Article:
39. Professor Ames says (21 Harv. Law Rev. at p. 269): "These uses are commonly said to arise in consideration of blood or marriage. But consideration in such case is not used in its normal sense of the equivalent for a promise, but in the general sense of reason or inducement for the agreement to stand seised. The exception in favor of those related by blood or marrage had in truth nothing to do with the doctrine of consideration and was established in the interest of the great English families."
40. Williams, Settlements, 11 et seq; Anonymous, Cro. Eliz. 46, 1 Gray's Cas. 506; Comyn, Dig. tit. "Uses" (1); Heelis v. Blain, 18 C. B. (N. S.) 90 Hadfield's Case, L. R. 8 C. P. 306; Witham v. Brooner, 63 111. 344; Hutchins v. Hey-wood, 50 N. H. 491.
"Generally, by the term possession, when that term is employed in treating of uses as they were affected by the statute, nothing more is to be understood than that the statute annexed to the use a commensurate legal interest in the land itself, conferring a right or title to the actual possession, either immediate or future, vested or contingent, according to the tenor and intention of the use." 1 Hayes, Conveyancing 79. It has been held that the possession given by the statute of uses is not sufficient to support an action of trespass. Lutwich c. Mitton, Cro. Jac. 604; Geary v. Bearcroft, Cart. 57, 66.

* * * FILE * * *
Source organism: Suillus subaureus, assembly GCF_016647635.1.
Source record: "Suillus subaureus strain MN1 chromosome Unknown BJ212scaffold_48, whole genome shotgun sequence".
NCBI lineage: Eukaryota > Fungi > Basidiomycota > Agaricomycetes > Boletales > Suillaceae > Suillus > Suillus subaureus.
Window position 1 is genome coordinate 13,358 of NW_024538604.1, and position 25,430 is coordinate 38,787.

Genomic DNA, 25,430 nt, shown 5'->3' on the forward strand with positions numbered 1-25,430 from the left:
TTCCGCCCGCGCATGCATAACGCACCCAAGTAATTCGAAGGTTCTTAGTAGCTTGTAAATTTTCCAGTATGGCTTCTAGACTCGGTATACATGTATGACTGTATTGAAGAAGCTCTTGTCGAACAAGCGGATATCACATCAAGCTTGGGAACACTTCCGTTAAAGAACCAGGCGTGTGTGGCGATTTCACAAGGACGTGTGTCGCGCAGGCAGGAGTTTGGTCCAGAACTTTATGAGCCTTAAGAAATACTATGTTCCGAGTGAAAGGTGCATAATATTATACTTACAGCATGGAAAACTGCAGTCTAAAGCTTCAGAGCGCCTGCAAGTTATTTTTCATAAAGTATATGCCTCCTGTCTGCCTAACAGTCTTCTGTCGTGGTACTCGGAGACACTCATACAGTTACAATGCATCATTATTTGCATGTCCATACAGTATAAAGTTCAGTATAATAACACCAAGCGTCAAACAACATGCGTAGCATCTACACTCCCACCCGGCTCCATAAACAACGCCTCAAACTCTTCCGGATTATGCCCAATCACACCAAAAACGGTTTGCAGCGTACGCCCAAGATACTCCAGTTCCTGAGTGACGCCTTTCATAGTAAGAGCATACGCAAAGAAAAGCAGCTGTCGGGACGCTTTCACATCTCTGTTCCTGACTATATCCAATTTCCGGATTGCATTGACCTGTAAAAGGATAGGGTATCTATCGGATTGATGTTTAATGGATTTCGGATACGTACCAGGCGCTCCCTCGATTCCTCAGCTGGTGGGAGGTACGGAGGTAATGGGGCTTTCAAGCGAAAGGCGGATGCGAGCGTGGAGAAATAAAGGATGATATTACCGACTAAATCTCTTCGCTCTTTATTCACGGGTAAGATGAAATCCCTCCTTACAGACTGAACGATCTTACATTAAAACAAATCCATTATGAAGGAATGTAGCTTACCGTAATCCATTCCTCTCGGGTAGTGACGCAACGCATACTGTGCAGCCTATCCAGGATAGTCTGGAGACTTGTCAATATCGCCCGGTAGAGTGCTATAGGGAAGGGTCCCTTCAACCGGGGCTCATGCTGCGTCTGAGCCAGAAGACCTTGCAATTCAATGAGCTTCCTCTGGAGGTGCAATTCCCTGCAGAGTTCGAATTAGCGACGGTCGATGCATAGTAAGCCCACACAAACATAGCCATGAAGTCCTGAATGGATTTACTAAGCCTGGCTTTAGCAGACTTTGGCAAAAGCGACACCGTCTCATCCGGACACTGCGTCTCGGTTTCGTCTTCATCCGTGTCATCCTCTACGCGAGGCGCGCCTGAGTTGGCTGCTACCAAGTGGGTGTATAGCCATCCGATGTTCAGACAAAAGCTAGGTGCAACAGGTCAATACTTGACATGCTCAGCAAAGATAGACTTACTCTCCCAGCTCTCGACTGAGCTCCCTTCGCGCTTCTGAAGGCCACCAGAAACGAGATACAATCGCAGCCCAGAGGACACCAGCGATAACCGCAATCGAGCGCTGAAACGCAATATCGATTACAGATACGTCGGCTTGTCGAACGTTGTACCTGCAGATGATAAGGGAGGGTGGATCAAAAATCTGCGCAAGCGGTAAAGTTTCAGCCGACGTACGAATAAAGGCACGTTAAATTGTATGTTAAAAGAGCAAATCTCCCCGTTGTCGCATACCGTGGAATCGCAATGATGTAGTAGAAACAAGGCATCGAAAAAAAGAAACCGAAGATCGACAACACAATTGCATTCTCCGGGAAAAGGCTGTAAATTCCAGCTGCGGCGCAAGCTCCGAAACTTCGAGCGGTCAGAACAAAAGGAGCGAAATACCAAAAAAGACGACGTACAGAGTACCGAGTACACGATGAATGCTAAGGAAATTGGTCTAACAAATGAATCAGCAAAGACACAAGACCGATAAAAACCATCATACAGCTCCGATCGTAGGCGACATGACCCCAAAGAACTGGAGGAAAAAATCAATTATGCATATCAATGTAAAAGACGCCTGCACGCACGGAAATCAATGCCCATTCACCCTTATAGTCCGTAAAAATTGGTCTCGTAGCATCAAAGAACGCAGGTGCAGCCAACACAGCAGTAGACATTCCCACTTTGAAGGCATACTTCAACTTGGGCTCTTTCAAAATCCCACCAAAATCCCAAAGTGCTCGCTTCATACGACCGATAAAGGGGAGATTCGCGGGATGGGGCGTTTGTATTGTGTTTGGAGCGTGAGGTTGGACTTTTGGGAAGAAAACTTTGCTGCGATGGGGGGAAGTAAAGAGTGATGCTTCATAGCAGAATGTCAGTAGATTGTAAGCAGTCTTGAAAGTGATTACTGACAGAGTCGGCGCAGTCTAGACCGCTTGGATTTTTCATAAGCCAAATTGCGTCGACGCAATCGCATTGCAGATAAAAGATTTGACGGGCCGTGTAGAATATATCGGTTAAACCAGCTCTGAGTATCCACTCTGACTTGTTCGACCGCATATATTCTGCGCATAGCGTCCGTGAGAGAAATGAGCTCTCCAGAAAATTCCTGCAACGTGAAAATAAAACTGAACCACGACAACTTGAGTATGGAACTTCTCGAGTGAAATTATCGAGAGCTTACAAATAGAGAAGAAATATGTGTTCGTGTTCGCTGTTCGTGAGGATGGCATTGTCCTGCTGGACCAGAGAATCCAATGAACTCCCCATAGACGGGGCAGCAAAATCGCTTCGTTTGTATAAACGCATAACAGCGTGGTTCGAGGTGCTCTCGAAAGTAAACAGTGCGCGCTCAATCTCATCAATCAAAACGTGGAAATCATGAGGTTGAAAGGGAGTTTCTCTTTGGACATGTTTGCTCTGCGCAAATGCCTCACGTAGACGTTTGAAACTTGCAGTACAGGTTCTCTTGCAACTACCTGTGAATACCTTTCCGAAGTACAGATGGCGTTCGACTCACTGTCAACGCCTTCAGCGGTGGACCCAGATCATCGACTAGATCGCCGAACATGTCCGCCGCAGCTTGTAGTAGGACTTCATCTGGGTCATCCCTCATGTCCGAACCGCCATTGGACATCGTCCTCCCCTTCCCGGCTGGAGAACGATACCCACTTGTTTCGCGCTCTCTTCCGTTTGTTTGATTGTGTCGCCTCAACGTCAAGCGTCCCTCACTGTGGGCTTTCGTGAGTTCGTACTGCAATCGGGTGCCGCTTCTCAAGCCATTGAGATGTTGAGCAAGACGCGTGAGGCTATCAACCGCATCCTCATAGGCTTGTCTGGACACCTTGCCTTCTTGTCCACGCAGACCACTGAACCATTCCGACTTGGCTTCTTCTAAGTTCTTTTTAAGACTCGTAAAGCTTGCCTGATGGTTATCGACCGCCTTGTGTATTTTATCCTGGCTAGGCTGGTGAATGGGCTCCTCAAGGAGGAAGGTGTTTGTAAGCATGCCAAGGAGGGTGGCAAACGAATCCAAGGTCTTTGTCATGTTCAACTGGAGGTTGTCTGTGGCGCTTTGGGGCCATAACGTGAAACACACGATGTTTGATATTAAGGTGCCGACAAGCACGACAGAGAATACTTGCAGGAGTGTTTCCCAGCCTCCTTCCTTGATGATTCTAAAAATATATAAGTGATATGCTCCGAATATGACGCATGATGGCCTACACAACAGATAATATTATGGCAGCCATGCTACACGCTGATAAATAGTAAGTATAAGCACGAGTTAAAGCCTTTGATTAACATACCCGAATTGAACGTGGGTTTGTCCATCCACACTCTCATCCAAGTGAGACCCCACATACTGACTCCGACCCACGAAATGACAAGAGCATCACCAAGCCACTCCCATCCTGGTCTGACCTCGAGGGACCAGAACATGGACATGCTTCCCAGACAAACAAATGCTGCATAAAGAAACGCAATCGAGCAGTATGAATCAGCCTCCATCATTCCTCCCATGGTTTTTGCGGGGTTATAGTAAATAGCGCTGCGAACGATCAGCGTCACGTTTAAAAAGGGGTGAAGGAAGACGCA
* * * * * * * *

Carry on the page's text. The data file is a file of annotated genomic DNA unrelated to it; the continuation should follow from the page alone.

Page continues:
- In connection with wills. Since the Statute of
Wills, allowing devises of freehold interests in lands, was not passed until several years after the Statute of Uses, it has been contended by some authorities that the latter statute does not apply to devises; but a contrary opinion has generally prevailed, and the question is really immaterial, since it is admitted by the former class of authorities that where limitations in a will are such as would have a recognized effect in connection with the Statute of Uses in a deed, it will be presumed that the testator intended them to have such effect. Accordingly, the Statute of Uses may be regarded as applying to devises as well as to transactions inter vivos.45
41. See, post Sec. 427.
42. Litt. Sec.Sec. 459, 460; Co. Litt. 46b, 270a; Sugden's Gilbert, Uses, 225.
43. Williams, Real Prop 201; Sugden's Gilbert, Uses, 224; 4 Cruise, Dig. tit. 32, c. 11; Barker v. Keat, 2 Mod. 249, Freem. 249; 1 Gray's Cas. 491; Lutwich v. Mit-ton, Cro. Jac. 604, 1 Gray's Cas. 491.
44. 2 Preston, Conveyancing 219.